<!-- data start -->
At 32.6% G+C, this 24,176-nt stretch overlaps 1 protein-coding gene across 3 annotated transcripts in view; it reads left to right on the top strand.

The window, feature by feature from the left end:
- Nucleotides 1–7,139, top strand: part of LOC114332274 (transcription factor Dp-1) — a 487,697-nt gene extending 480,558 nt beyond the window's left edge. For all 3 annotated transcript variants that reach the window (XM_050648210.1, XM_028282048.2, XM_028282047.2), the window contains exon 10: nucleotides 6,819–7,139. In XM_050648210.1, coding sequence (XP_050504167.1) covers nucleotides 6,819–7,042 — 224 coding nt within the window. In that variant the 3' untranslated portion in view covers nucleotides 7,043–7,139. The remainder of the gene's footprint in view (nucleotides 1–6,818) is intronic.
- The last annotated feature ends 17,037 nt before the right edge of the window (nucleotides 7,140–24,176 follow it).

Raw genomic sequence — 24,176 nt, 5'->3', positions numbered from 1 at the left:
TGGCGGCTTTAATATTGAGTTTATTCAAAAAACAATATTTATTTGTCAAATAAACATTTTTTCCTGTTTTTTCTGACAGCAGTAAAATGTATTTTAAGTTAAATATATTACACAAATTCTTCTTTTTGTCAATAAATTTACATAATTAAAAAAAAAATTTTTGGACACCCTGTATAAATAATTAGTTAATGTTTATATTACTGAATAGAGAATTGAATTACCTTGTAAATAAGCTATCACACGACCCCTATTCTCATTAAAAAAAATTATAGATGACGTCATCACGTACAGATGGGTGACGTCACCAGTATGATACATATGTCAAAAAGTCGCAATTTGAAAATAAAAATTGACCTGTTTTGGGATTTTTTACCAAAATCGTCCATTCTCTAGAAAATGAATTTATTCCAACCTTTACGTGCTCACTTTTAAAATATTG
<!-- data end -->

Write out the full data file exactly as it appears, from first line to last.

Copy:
At 32.6% G+C, this 24,176-nt stretch overlaps 1 protein-coding gene across 3 annotated transcripts in view; it reads left to right on the top strand.

The window, feature by feature from the left end:
- Nucleotides 1–7,139, top strand: part of LOC114332274 (transcription factor Dp-1) — a 487,697-nt gene extending 480,558 nt beyond the window's left edge. For all 3 annotated transcript variants that reach the window (XM_050648210.1, XM_028282048.2, XM_028282047.2), the window contains exon 10: nucleotides 6,819–7,139. In XM_050648210.1, coding sequence (XP_050504167.1) covers nucleotides 6,819–7,042 — 224 coding nt within the window. In that variant the 3' untranslated portion in view covers nucleotides 7,043–7,139. The remainder of the gene's footprint in view (nucleotides 1–6,818) is intronic.
- The last annotated feature ends 17,037 nt before the right edge of the window (nucleotides 7,140–24,176 follow it).

Raw genomic sequence — 24,176 nt, 5'->3', positions numbered from 1 at the left:
TGGCGGCTTTAATATTGAGTTTATTCAAAAAACAATATTTATTTGTCAAATAAACATTTTTTCCTGTTTTTTCTGACAGCAGTAAAATGTATTTTAAGTTAAATATATTACACAAATTCTTCTTTTTGTCAATAAATTTACATAATTAAAAAAAAAATTTTTGGACACCCTGTATAAATAATTAGTTAATGTTTATATTACTGAATAGAGAATTGAATTACCTTGTAAATAAGCTATCACACGACCCCTATTCTCATTAAAAAAAATTATAGATGACGTCATCACGTACAGATGGGTGACGTCACCAGTATGATACATATGTCAAAAAGTCGCAATTTGAAAATAAAAATTGACCTGTTTTGGGATTTTTTACCAAAATCGTCCATTCTCTAGAAAATGAATTTATTCCAACCTTTACGTGCTCACTTTTAAAATATTG